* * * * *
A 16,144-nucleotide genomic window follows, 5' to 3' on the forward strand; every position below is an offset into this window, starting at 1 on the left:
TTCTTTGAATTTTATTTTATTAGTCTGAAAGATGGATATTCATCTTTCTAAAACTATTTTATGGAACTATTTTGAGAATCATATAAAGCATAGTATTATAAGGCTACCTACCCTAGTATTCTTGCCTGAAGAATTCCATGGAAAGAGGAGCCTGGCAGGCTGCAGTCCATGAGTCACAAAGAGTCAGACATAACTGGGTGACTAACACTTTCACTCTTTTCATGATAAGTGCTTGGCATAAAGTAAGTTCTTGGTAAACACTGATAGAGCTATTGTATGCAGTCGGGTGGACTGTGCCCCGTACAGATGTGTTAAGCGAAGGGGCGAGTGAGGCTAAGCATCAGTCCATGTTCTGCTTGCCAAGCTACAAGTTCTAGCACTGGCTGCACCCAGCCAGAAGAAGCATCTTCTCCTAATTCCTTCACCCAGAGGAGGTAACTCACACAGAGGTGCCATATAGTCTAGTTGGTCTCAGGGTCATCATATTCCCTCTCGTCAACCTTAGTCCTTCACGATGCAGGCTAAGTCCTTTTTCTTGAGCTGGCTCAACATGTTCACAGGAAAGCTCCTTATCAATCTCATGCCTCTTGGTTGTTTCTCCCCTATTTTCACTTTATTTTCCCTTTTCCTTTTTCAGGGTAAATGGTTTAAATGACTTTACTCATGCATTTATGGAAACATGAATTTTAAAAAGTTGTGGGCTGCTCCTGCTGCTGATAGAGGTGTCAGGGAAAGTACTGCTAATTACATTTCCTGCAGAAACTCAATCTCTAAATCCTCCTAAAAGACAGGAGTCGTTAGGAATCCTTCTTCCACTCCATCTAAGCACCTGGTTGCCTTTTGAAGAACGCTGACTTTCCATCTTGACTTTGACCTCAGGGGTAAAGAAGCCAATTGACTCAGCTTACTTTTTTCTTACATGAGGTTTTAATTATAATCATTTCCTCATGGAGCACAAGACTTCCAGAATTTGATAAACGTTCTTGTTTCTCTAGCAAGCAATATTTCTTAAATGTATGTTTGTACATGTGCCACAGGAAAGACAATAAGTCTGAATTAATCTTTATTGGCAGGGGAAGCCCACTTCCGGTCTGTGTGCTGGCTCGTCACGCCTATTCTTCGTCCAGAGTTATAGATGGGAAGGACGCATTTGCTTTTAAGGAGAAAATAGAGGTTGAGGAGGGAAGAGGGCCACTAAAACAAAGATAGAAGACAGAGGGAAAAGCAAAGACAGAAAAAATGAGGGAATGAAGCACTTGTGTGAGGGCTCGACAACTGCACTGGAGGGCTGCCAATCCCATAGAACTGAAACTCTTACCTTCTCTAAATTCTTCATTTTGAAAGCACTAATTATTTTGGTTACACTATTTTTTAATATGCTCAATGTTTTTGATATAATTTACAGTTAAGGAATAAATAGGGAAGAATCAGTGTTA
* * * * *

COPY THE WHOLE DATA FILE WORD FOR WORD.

A 16,144-nucleotide genomic window follows, 5' to 3' on the forward strand; every position below is an offset into this window, starting at 1 on the left:
TTCTTTGAATTTTATTTTATTAGTCTGAAAGATGGATATTCATCTTTCTAAAACTATTTTATGGAACTATTTTGAGAATCATATAAAGCATAGTATTATAAGGCTACCTACCCTAGTATTCTTGCCTGAAGAATTCCATGGAAAGAGGAGCCTGGCAGGCTGCAGTCCATGAGTCACAAAGAGTCAGACATAACTGGGTGACTAACACTTTCACTCTTTTCATGATAAGTGCTTGGCATAAAGTAAGTTCTTGGTAAACACTGATAGAGCTATTGTATGCAGTCGGGTGGACTGTGCCCCGTACAGATGTGTTAAGCGAAGGGGCGAGTGAGGCTAAGCATCAGTCCATGTTCTGCTTGCCAAGCTACAAGTTCTAGCACTGGCTGCACCCAGCCAGAAGAAGCATCTTCTCCTAATTCCTTCACCCAGAGGAGGTAACTCACACAGAGGTGCCATATAGTCTAGTTGGTCTCAGGGTCATCATATTCCCTCTCGTCAACCTTAGTCCTTCACGATGCAGGCTAAGTCCTTTTTCTTGAGCTGGCTCAACATGTTCACAGGAAAGCTCCTTATCAATCTCATGCCTCTTGGTTGTTTCTCCCCTATTTTCACTTTATTTTCCCTTTTCCTTTTTCAGGGTAAATGGTTTAAATGACTTTACTCATGCATTTATGGAAACATGAATTTTAAAAAGTTGTGGGCTGCTCCTGCTGCTGATAGAGGTGTCAGGGAAAGTACTGCTAATTACATTTCCTGCAGAAACTCAATCTCTAAATCCTCCTAAAAGACAGGAGTCGTTAGGAATCCTTCTTCCACTCCATCTAAGCACCTGGTTGCCTTTTGAAGAACGCTGACTTTCCATCTTGACTTTGACCTCAGGGGTAAAGAAGCCAATTGACTCAGCTTACTTTTTTCTTACATGAGGTTTTAATTATAATCATTTCCTCATGGAGCACAAGACTTCCAGAATTTGATAAACGTTCTTGTTTCTCTAGCAAGCAATATTTCTTAAATGTATGTTTGTACATGTGCCACAGGAAAGACAATAAGTCTGAATTAATCTTTATTGGCAGGGGAAGCCCACTTCCGGTCTGTGTGCTGGCTCGTCACGCCTATTCTTCGTCCAGAGTTATAGATGGGAAGGACGCATTTGCTTTTAAGGAGAAAATAGAGGTTGAGGAGGGAAGAGGGCCACTAAAACAAAGATAGAAGACAGAGGGAAAAGCAAAGACAGAAAAAATGAGGGAATGAAGCACTTGTGTGAGGGCTCGACAACTGCACTGGAGGGCTGCCAATCCCATAGAACTGAAACTCTTACCTTCTCTAAATTCTTCATTTTGAAAGCACTAATTATTTTGGTTACACTATTTTTTAATATGCTCAATGTTTTTGATATAATTTACAGTTAAGGAATAAATAGGGAAGAATCAGTGTTA